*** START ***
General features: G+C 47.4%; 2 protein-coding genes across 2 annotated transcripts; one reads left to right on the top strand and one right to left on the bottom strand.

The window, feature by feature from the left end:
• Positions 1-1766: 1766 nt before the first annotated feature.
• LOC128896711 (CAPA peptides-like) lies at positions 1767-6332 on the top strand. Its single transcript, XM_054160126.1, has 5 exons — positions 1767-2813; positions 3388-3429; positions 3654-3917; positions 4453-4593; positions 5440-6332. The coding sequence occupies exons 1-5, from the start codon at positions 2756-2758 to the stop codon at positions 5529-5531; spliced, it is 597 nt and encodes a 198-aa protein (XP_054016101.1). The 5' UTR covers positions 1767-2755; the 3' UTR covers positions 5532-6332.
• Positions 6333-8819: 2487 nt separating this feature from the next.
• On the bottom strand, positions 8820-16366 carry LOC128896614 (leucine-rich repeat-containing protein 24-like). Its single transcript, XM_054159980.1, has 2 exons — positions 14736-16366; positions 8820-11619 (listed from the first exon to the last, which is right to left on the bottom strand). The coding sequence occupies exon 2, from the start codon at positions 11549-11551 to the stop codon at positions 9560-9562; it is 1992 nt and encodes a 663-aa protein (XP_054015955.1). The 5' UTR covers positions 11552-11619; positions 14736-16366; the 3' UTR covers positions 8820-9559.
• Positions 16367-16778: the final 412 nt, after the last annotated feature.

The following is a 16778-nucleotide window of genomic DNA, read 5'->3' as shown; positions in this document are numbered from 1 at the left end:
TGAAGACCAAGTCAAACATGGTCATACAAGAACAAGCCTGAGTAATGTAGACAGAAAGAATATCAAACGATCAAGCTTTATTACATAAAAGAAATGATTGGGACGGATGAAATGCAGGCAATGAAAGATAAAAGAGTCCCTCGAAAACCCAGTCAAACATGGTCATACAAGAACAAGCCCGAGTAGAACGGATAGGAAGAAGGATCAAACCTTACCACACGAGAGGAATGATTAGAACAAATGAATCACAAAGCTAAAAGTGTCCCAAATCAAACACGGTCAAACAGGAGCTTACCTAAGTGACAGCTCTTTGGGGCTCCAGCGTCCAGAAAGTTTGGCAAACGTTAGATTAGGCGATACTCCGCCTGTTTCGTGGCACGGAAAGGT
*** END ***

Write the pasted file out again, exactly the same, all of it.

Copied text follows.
General features: G+C 47.4%; 2 protein-coding genes across 2 annotated transcripts; one reads left to right on the top strand and one right to left on the bottom strand.

The window, feature by feature from the left end:
• Positions 1-1766: 1766 nt before the first annotated feature.
• LOC128896711 (CAPA peptides-like) lies at positions 1767-6332 on the top strand. Its single transcript, XM_054160126.1, has 5 exons — positions 1767-2813; positions 3388-3429; positions 3654-3917; positions 4453-4593; positions 5440-6332. The coding sequence occupies exons 1-5, from the start codon at positions 2756-2758 to the stop codon at positions 5529-5531; spliced, it is 597 nt and encodes a 198-aa protein (XP_054016101.1). The 5' UTR covers positions 1767-2755; the 3' UTR covers positions 5532-6332.
• Positions 6333-8819: 2487 nt separating this feature from the next.
• On the bottom strand, positions 8820-16366 carry LOC128896614 (leucine-rich repeat-containing protein 24-like). Its single transcript, XM_054159980.1, has 2 exons — positions 14736-16366; positions 8820-11619 (listed from the first exon to the last, which is right to left on the bottom strand). The coding sequence occupies exon 2, from the start codon at positions 11549-11551 to the stop codon at positions 9560-9562; it is 1992 nt and encodes a 663-aa protein (XP_054015955.1). The 5' UTR covers positions 11552-11619; positions 14736-16366; the 3' UTR covers positions 8820-9559.
• Positions 16367-16778: the final 412 nt, after the last annotated feature.

The following is a 16778-nucleotide window of genomic DNA, read 5'->3' as shown; positions in this document are numbered from 1 at the left end:
TGAAGACCAAGTCAAACATGGTCATACAAGAACAAGCCTGAGTAATGTAGACAGAAAGAATATCAAACGATCAAGCTTTATTACATAAAAGAAATGATTGGGACGGATGAAATGCAGGCAATGAAAGATAAAAGAGTCCCTCGAAAACCCAGTCAAACATGGTCATACAAGAACAAGCCCGAGTAGAACGGATAGGAAGAAGGATCAAACCTTACCACACGAGAGGAATGATTAGAACAAATGAATCACAAAGCTAAAAGTGTCCCAAATCAAACACGGTCAAACAGGAGCTTACCTAAGTGACAGCTCTTTGGGGCTCCAGCGTCCAGAAAGTTTGGCAAACGTTAGATTAGGCGATACTCCGCCTGTTTCGTGGCACGGAAAGGT